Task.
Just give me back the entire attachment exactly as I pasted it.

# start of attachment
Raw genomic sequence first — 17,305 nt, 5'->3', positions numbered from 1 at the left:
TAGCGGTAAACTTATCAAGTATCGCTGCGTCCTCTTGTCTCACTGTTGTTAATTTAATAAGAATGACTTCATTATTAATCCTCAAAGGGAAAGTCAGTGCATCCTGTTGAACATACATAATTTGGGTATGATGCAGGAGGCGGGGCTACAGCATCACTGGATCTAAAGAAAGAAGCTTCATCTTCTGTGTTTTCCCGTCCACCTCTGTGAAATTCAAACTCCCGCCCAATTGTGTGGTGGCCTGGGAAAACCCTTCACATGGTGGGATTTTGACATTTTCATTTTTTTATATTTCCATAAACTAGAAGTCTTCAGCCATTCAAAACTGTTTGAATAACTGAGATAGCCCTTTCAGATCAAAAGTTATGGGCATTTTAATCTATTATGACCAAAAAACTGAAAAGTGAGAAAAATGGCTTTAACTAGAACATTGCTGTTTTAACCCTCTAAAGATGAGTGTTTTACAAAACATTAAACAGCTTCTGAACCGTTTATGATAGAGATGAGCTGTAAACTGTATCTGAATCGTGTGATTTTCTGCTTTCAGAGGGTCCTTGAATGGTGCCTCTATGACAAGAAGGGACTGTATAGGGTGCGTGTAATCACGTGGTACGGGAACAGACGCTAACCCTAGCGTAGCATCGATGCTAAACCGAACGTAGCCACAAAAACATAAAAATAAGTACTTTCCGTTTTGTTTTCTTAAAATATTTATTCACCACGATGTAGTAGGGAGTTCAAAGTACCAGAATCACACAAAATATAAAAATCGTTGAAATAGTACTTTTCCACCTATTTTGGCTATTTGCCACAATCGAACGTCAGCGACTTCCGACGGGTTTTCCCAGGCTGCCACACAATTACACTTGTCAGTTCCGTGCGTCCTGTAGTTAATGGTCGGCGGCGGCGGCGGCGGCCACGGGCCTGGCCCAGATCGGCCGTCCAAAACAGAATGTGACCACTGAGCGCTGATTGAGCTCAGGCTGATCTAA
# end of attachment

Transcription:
Raw genomic sequence first — 17,305 nt, 5'->3', positions numbered from 1 at the left:
TAGCGGTAAACTTATCAAGTATCGCTGCGTCCTCTTGTCTCACTGTTGTTAATTTAATAAGAATGACTTCATTATTAATCCTCAAAGGGAAAGTCAGTGCATCCTGTTGAACATACATAATTTGGGTATGATGCAGGAGGCGGGGCTACAGCATCACTGGATCTAAAGAAAGAAGCTTCATCTTCTGTGTTTTCCCGTCCACCTCTGTGAAATTCAAACTCCCGCCCAATTGTGTGGTGGCCTGGGAAAACCCTTCACATGGTGGGATTTTGACATTTTCATTTTTTTATATTTCCATAAACTAGAAGTCTTCAGCCATTCAAAACTGTTTGAATAACTGAGATAGCCCTTTCAGATCAAAAGTTATGGGCATTTTAATCTATTATGACCAAAAAACTGAAAAGTGAGAAAAATGGCTTTAACTAGAACATTGCTGTTTTAACCCTCTAAAGATGAGTGTTTTACAAAACATTAAACAGCTTCTGAACCGTTTATGATAGAGATGAGCTGTAAACTGTATCTGAATCGTGTGATTTTCTGCTTTCAGAGGGTCCTTGAATGGTGCCTCTATGACAAGAAGGGACTGTATAGGGTGCGTGTAATCACGTGGTACGGGAACAGACGCTAACCCTAGCGTAGCATCGATGCTAAACCGAACGTAGCCACAAAAACATAAAAATAAGTACTTTCCGTTTTGTTTTCTTAAAATATTTATTCACCACGATGTAGTAGGGAGTTCAAAGTACCAGAATCACACAAAATATAAAAATCGTTGAAATAGTACTTTTCCACCTATTTTGGCTATTTGCCACAATCGAACGTCAGCGACTTCCGACGGGTTTTCCCAGGCTGCCACACAATTACACTTGTCAGTTCCGTGCGTCCTGTAGTTAATGGTCGGCGGCGGCGGCGGCGGCCACGGGCCTGGCCCAGATCGGCCGTCCAAAACAGAATGTGACCACTGAGCGCTGATTGAGCTCAGGCTGATCTAA